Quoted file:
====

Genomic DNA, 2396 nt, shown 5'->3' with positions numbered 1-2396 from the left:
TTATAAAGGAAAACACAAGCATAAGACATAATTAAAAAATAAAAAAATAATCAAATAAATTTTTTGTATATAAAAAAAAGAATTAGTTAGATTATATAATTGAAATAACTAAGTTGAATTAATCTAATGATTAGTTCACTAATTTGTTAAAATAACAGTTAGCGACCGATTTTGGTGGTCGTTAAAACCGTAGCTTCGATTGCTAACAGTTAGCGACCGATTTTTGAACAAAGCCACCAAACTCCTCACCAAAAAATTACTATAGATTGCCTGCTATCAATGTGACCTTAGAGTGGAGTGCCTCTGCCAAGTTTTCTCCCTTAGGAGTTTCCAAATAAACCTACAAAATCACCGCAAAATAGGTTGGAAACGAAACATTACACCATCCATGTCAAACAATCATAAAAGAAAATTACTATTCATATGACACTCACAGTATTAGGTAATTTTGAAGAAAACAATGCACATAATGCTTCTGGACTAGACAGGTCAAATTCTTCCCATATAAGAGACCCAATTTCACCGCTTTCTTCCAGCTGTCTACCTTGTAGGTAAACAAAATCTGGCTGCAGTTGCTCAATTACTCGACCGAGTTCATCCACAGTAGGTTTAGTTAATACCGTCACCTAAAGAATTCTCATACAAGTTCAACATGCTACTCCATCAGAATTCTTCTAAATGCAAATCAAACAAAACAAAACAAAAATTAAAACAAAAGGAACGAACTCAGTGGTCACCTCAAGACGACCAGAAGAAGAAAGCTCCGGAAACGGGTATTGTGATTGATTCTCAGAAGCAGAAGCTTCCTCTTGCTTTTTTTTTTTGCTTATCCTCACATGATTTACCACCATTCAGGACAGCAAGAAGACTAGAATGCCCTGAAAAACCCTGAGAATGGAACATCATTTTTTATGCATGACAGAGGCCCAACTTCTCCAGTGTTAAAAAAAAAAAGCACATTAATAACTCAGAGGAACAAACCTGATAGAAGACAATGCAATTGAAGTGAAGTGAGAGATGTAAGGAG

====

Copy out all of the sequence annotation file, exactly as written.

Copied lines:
Genomic DNA, 2396 nt, shown 5'->3' with positions numbered 1-2396 from the left:
TTATAAAGGAAAACACAAGCATAAGACATAATTAAAAAATAAAAAAATAATCAAATAAATTTTTTGTATATAAAAAAAAGAATTAGTTAGATTATATAATTGAAATAACTAAGTTGAATTAATCTAATGATTAGTTCACTAATTTGTTAAAATAACAGTTAGCGACCGATTTTGGTGGTCGTTAAAACCGTAGCTTCGATTGCTAACAGTTAGCGACCGATTTTTGAACAAAGCCACCAAACTCCTCACCAAAAAATTACTATAGATTGCCTGCTATCAATGTGACCTTAGAGTGGAGTGCCTCTGCCAAGTTTTCTCCCTTAGGAGTTTCCAAATAAACCTACAAAATCACCGCAAAATAGGTTGGAAACGAAACATTACACCATCCATGTCAAACAATCATAAAAGAAAATTACTATTCATATGACACTCACAGTATTAGGTAATTTTGAAGAAAACAATGCACATAATGCTTCTGGACTAGACAGGTCAAATTCTTCCCATATAAGAGACCCAATTTCACCGCTTTCTTCCAGCTGTCTACCTTGTAGGTAAACAAAATCTGGCTGCAGTTGCTCAATTACTCGACCGAGTTCATCCACAGTAGGTTTAGTTAATACCGTCACCTAAAGAATTCTCATACAAGTTCAACATGCTACTCCATCAGAATTCTTCTAAATGCAAATCAAACAAAACAAAACAAAAATTAAAACAAAAGGAACGAACTCAGTGGTCACCTCAAGACGACCAGAAGAAGAAAGCTCCGGAAACGGGTATTGTGATTGATTCTCAGAAGCAGAAGCTTCCTCTTGCTTTTTTTTTTTGCTTATCCTCACATGATTTACCACCATTCAGGACAGCAAGAAGACTAGAATGCCCTGAAAAACCCTGAGAATGGAACATCATTTTTTATGCATGACAGAGGCCCAACTTCTCCAGTGTTAAAAAAAAAAAGCACATTAATAACTCAGAGGAACAAACCTGATAGAAGACAATGCAATTGAAGTGAAGTGAGAGATGTAAGGAG